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Posted 10 Mar 2011

Embedding PayPal Payments into Your Site

, 10 Mar 2011
An article on embedding PayPal payments into your site

Editorial Note

This article is in the Product Showcase section for our sponsors at CodeProject. These articles are intended to provide you with information on products and services that we consider useful and of value to developers.

When a customer visits your site, you want to make it as easy and seamless as possible for your customer to find and buy what they are looking for. For obvious reasons, you want to minimize the steps and overall number of clicks required to make a purchase. But there is more to a positive site experience than limiting the steps. Requiring that a customer navigate to another site to finalize a purchase detracts from the overall experience of your site and gives your customer one more chance to possibly change his mind about following through on a given purchase. You want to keep the customer on your site and streamline how purchase information is presented to that customer.

The latest release of PayPal’s Embedded Payments now lets customers make payments using PayPal without ever leaving your site. Embedded Payments is included in the latest implementation of PayPal’s Adaptive Payments API.

Why Use Embedded Payments

Embedded Payments enables:

  • Customers to pay for digital and physical goods
  • Customers to sending money
  • You to accept guest payments
  • Supports new user signups for PayPal
  • Enables customers to add new credit cards without visiting the PayPal site
  • Enables single- or multi-recipient shopping carts

Embedded Payments enables you to offer extremely flexible payment options, including:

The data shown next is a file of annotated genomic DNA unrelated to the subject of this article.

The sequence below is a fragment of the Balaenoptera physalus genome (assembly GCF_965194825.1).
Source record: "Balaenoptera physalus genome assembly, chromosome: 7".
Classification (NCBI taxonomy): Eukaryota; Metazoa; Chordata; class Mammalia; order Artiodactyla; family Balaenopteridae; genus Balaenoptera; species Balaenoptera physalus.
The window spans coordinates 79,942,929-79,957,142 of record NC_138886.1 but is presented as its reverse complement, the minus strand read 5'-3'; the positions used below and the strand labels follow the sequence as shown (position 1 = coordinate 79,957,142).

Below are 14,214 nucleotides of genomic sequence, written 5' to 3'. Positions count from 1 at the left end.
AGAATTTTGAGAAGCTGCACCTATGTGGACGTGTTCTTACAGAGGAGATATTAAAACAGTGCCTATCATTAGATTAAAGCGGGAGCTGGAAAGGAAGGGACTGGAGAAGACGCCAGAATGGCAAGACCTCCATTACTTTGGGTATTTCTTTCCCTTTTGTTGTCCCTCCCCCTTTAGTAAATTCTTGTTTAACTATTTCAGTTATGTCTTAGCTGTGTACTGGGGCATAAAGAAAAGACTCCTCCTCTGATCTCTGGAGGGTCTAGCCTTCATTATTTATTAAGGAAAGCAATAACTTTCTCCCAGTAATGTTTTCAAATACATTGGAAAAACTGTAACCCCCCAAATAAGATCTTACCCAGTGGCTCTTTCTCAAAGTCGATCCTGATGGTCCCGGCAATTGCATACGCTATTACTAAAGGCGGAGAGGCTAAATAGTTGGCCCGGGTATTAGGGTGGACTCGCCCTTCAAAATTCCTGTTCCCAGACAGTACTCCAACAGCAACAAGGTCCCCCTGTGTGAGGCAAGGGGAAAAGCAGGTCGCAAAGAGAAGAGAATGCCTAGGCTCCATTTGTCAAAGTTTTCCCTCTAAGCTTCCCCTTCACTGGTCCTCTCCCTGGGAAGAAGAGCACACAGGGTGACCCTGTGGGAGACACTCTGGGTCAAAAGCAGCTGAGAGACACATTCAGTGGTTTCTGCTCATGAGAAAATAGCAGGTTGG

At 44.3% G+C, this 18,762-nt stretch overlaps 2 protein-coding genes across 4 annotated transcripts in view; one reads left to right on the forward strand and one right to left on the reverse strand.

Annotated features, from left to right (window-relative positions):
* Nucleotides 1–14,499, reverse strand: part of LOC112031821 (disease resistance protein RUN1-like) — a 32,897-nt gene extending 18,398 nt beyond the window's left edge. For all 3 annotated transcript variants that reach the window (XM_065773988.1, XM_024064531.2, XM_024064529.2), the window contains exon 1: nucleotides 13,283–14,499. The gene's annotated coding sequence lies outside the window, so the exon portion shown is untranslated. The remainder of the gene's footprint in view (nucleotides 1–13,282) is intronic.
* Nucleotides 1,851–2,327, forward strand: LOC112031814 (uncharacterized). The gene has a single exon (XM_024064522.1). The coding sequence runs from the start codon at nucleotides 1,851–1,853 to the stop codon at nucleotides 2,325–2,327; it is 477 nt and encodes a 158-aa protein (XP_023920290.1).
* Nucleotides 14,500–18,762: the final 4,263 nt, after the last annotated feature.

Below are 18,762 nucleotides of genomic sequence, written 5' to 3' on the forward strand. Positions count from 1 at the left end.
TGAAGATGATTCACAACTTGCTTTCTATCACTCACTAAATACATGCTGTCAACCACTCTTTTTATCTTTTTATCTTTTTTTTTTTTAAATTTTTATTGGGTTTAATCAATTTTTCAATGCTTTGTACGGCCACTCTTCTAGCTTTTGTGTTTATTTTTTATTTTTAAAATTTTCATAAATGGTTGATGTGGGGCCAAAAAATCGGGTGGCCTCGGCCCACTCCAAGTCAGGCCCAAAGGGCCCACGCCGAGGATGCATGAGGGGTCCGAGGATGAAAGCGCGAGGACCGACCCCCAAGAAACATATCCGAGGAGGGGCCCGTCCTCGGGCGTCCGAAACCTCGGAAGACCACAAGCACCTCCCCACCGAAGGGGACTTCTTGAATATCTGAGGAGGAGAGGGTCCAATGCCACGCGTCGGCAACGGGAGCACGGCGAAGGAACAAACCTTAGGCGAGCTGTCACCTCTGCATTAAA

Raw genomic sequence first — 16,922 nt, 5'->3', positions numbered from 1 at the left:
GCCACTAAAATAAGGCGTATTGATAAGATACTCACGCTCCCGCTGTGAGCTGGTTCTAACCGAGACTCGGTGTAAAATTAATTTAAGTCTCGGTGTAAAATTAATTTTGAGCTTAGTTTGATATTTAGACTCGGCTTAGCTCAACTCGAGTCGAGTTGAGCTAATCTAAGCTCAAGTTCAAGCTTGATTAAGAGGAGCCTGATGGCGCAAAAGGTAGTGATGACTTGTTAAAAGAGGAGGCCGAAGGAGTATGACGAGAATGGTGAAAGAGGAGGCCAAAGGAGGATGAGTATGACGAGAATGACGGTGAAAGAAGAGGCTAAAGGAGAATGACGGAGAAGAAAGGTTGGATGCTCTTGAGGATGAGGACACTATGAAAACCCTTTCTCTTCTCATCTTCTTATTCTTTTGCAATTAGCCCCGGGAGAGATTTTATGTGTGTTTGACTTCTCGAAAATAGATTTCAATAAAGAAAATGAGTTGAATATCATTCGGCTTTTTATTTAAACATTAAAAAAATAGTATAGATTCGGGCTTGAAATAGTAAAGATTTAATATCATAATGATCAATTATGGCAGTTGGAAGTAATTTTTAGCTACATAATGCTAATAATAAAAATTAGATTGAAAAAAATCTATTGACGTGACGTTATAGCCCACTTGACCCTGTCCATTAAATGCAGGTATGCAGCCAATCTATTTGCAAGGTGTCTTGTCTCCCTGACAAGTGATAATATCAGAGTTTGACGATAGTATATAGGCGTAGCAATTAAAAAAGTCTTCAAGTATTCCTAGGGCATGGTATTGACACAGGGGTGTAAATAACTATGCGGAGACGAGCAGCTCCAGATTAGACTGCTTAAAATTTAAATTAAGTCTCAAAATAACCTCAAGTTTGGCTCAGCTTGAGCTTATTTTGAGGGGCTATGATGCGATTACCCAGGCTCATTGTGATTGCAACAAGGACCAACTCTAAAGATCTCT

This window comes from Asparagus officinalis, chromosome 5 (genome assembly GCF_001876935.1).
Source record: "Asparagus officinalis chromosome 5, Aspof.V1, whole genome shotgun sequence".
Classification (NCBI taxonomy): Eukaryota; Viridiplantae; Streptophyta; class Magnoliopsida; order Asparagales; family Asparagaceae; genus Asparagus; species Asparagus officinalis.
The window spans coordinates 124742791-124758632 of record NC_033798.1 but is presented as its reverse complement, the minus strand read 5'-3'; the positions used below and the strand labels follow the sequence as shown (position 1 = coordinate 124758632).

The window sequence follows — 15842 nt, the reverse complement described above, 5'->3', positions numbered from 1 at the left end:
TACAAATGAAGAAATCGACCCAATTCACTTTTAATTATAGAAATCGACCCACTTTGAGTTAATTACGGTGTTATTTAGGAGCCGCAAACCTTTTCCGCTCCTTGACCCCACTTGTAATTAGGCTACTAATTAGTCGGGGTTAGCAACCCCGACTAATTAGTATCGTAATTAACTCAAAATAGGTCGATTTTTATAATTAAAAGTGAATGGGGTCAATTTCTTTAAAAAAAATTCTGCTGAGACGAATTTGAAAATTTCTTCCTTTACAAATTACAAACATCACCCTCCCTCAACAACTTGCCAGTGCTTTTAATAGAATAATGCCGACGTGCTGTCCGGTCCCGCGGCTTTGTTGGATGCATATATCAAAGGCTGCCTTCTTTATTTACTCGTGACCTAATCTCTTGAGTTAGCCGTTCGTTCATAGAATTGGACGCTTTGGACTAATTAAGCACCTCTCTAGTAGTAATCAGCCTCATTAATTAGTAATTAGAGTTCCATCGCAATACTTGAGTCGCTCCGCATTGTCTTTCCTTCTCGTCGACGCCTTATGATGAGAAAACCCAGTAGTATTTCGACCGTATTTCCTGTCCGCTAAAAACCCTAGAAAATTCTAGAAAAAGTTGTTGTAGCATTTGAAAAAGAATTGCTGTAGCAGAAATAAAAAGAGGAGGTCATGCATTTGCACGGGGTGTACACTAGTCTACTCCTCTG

• Simple payments
  • Parallel payments
  • Chained payments


To use Adaptive Payments , you must have a PayPal business account.

PayPal provides all the code you need to implement embedded payments. Just cut and paste the script on the appropriate pages and then customize the script to your needs.

Adding Embedded Payments

To implement Embedded Payments:

  • Include JavaScript code from PayPal on your checkout or payment Web pages
  • Include the dg.js script on any page that invokes or terminates the embedded payment flow
  • Use the functions provided in the JavaScript to coordinate the PayPal flow with the appearance of your Web pages
  • Launch your preferred embedded payment flow and redirect the sender’s browser to the PayPal URL that supports embedded payments:
  • Supply your custom paykey.

Executing these steps properly gives your customers the impression that the entire process is happening directly on your website. The PayPal-supplied JavaScript provides all the code required and lets you present the payment screen in one of two ways. First, you can present it as a “lightbox,” an IFRAME within sender’s browser. Second, you can present it as a pop-up mini-browser that appears in front of your website.

Either approach gives your customers a rich, seamless single-site experience.


Once you review the appropriate documentation and download the relevant materials, you can test using the Embedded Payments feature on the PayPal Sandbox site. The PayPal Sandbox site works exactly like PayPal’s live site—but no real money changes hands.

You should be aware of a couple things when testing. First, the current implementation of this feature requires that end users have third-party cookies enabled in their browsers. Second, PayPal has not yet enabled mini-browser integration on the Sandbox site. At this time, you can test only the “lightbox” experience. This will not be fixed sooner than Q2 of 2011.

Getting Help

Visit PayPal’s developer site,, for more information about embedded payments and adaptive payments in general. PayPal’s official Embedded Payments page provides you quick access to several handy resources, including documentation for the following:

  • Embedded Payments and Payments for Digital Goods
  • Adaptive Payments
  • Embedded Payments datasheet

The Embedded Payments document is especially helpful, providing several practical coding examples, a list of available functions and what they do, and other, more general information about Embedded Payments.


This article, along with any associated source code and files, is licensed under The Code Project Open License (CPOL)


About the Author

Payflow Pro
United States United States
No Biography provided

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Comments and Discussions

QuestionHow can I see the source code? Pin
Ujjup10-Apr-12 5:23
memberUjjup10-Apr-12 5:23 
AnswerRe: How can I see the source code? Pin
Sean Ewington11-Apr-12 10:37
staffSean Ewington11-Apr-12 10:37 

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